Beyond Bitcoin: The long-term perspective
Few early miners held onto their coins for very long. They had expenses like electricity and hardware upgrades to cover, so they tended to sell for fiat frequently. But Chun and Discus Fish were in it for the long haul, and crypto mining was more than just a “money printer” for them. They believed in the technology and were open to investigating and supporting new projects in a time when “altcoins” were often viewed in a negative light. This gave them the patience to stick with the industry through its dramatic ups and downs.
Of course, they made mistakes too.
“We also suffered losses, which was probably one of the main drivers in helping us get better at finding good opportunities,” Discus Fish said. In an early interview in traditional media, Discus Fish explained how he once sold 100,000 ETH at a price of less than $3. Today, with the ETH price hovering near $600, that much ETH would be worth $60 million. The biggest lesson he learned from experiences like this, he says, was to take a long-term perspective and have an open mind when it comes to evaluating new crypto projects.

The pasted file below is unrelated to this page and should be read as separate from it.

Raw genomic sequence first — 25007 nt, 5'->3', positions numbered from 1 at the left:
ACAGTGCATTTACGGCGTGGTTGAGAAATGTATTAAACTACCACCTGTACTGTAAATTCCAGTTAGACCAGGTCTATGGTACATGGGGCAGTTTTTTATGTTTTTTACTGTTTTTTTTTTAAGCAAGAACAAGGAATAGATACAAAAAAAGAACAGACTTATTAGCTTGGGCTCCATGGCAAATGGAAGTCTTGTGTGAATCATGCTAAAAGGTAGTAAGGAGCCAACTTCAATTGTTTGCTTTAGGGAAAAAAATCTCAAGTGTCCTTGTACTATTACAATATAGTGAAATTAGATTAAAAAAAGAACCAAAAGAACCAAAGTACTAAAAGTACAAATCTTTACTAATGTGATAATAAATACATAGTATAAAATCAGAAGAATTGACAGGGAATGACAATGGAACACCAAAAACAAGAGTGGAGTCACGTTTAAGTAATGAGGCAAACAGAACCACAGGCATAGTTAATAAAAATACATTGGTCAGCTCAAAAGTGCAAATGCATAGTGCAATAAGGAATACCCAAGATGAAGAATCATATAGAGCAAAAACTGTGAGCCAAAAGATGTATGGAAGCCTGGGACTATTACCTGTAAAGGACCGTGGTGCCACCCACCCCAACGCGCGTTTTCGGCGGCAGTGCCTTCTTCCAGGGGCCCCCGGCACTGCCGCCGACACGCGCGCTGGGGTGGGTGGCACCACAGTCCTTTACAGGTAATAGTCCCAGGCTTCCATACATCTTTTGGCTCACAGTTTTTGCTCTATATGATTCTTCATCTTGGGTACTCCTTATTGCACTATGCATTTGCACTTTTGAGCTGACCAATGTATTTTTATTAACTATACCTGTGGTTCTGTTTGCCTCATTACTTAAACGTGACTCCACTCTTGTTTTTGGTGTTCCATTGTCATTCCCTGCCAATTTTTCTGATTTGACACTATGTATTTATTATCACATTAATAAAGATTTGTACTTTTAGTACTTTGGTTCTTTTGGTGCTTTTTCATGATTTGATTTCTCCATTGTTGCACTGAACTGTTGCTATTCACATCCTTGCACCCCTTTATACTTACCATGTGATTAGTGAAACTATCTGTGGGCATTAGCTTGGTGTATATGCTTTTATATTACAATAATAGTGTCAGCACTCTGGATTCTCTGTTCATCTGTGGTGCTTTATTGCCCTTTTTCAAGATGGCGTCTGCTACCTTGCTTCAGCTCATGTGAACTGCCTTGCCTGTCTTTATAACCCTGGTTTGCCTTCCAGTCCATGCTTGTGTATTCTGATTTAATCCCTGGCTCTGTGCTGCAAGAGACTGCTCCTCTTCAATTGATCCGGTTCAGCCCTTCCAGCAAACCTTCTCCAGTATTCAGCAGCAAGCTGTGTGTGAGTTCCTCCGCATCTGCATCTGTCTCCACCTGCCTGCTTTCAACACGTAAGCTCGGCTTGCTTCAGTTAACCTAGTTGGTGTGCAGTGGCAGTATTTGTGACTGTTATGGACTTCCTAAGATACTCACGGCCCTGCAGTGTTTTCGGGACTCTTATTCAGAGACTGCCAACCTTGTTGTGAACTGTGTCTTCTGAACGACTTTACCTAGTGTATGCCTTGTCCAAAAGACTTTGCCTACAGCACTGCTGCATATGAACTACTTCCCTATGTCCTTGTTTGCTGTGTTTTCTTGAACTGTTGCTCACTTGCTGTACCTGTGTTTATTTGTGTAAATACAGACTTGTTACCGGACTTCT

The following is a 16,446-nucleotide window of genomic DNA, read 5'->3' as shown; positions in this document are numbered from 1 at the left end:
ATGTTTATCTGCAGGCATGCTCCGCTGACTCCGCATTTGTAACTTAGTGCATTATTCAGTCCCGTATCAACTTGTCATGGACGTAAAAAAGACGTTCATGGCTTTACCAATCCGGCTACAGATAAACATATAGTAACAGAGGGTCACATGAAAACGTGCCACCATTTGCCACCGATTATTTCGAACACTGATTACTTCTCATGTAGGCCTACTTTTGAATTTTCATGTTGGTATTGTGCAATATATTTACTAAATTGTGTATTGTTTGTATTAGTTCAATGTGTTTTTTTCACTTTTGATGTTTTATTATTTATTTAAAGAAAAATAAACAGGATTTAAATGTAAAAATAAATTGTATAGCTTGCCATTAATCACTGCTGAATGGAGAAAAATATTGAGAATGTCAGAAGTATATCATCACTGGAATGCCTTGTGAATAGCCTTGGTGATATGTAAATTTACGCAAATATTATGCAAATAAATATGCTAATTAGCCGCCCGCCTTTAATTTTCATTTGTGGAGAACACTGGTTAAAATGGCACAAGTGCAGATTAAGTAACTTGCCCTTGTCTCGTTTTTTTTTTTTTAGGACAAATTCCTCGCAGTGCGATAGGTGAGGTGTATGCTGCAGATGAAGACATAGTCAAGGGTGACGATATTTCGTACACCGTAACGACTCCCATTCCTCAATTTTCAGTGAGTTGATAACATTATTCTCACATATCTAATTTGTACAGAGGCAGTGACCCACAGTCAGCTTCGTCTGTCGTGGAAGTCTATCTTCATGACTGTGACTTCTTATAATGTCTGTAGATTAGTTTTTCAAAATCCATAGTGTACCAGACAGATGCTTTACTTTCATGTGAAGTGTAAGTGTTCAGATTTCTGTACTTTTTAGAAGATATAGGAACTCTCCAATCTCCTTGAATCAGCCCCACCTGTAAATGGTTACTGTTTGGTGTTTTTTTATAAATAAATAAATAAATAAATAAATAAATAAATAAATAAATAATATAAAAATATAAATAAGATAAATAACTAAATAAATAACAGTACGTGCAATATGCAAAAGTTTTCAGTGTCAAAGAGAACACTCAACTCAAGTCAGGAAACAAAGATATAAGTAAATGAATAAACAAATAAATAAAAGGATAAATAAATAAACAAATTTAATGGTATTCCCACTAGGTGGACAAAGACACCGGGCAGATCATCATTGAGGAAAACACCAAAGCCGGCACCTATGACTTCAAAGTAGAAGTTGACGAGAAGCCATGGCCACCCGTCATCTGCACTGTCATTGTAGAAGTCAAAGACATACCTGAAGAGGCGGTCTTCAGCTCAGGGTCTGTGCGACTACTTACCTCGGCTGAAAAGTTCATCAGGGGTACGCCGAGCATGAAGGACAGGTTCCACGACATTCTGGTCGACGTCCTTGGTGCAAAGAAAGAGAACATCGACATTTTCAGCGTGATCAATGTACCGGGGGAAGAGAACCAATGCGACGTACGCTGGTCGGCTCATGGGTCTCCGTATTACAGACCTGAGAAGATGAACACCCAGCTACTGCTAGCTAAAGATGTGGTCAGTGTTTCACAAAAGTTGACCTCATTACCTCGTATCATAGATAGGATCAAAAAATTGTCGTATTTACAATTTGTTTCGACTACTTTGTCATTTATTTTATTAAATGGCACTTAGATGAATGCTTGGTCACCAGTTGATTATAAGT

These lessons would serve them well when f2pool became an early supporter of Ethereum mining in 2016, when the buzz around the network was just emerging. When Ethereum first came to China, only a few exchanges, such as Poloniex and Yunbi, supported it. In a matter of months, f2pool accounted for 25% of the network’s hashrate.
Over its seven years of existence, f2pool has mined about 9% of all the Bitcoin blocks ever produced. Today, its share of network hashrate is about 23%, making its Bitcoin pool the biggest in the world.
In the third and final part of this series, we’ll cover the new generation of cryptocurrency mining and f2pool’s role in its innovation and development.